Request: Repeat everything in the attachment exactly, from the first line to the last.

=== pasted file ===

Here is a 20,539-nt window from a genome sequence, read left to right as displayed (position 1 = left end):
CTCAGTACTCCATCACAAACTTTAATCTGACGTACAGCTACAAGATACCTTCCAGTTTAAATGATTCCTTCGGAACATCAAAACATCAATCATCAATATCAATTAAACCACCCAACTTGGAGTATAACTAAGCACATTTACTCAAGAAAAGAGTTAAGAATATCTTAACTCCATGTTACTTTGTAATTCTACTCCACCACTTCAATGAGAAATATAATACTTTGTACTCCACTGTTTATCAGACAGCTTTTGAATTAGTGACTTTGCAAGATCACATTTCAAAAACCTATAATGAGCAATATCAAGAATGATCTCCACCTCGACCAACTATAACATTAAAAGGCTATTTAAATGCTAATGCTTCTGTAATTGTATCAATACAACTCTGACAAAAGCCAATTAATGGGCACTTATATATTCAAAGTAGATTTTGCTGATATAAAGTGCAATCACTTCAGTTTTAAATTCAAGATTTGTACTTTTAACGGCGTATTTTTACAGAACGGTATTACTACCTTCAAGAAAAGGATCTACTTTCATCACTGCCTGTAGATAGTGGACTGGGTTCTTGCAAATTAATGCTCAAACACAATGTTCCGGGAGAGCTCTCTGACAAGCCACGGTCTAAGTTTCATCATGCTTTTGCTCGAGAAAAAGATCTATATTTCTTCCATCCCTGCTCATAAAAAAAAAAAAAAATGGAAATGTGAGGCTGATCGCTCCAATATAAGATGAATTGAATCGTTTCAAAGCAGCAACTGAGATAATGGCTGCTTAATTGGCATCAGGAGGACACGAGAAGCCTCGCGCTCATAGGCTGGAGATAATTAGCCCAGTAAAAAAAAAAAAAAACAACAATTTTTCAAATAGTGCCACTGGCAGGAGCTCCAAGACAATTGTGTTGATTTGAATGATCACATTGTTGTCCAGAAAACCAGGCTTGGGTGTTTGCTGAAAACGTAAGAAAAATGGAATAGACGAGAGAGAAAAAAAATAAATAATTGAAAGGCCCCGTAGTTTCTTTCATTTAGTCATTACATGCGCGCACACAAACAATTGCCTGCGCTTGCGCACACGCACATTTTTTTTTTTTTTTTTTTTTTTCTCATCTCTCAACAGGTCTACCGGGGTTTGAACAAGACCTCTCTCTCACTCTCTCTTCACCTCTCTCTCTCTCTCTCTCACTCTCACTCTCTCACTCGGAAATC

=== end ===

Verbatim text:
Here is a 20,539-nt window from a genome sequence, read left to right as displayed (position 1 = left end):
CTCAGTACTCCATCACAAACTTTAATCTGACGTACAGCTACAAGATACCTTCCAGTTTAAATGATTCCTTCGGAACATCAAAACATCAATCATCAATATCAATTAAACCACCCAACTTGGAGTATAACTAAGCACATTTACTCAAGAAAAGAGTTAAGAATATCTTAACTCCATGTTACTTTGTAATTCTACTCCACCACTTCAATGAGAAATATAATACTTTGTACTCCACTGTTTATCAGACAGCTTTTGAATTAGTGACTTTGCAAGATCACATTTCAAAAACCTATAATGAGCAATATCAAGAATGATCTCCACCTCGACCAACTATAACATTAAAAGGCTATTTAAATGCTAATGCTTCTGTAATTGTATCAATACAACTCTGACAAAAGCCAATTAATGGGCACTTATATATTCAAAGTAGATTTTGCTGATATAAAGTGCAATCACTTCAGTTTTAAATTCAAGATTTGTACTTTTAACGGCGTATTTTTACAGAACGGTATTACTACCTTCAAGAAAAGGATCTACTTTCATCACTGCCTGTAGATAGTGGACTGGGTTCTTGCAAATTAATGCTCAAACACAATGTTCCGGGAGAGCTCTCTGACAAGCCACGGTCTAAGTTTCATCATGCTTTTGCTCGAGAAAAAGATCTATATTTCTTCCATCCCTGCTCATAAAAAAAAAAAAAAATGGAAATGTGAGGCTGATCGCTCCAATATAAGATGAATTGAATCGTTTCAAAGCAGCAACTGAGATAATGGCTGCTTAATTGGCATCAGGAGGACACGAGAAGCCTCGCGCTCATAGGCTGGAGATAATTAGCCCAGTAAAAAAAAAAAAAAACAACAATTTTTCAAATAGTGCCACTGGCAGGAGCTCCAAGACAATTGTGTTGATTTGAATGATCACATTGTTGTCCAGAAAACCAGGCTTGGGTGTTTGCTGAAAACGTAAGAAAAATGGAATAGACGAGAGAGAAAAAAAATAAATAATTGAAAGGCCCCGTAGTTTCTTTCATTTAGTCATTACATGCGCGCACACAAACAATTGCCTGCGCTTGCGCACACGCACATTTTTTTTTTTTTTTTTTTTTTTCTCATCTCTCAACAGGTCTACCGGGGTTTGAACAAGACCTCTCTCTCACTCTCTCTTCACCTCTCTCTCTCTCTCTCTCACTCTCACTCTCTCACTCGGAAATC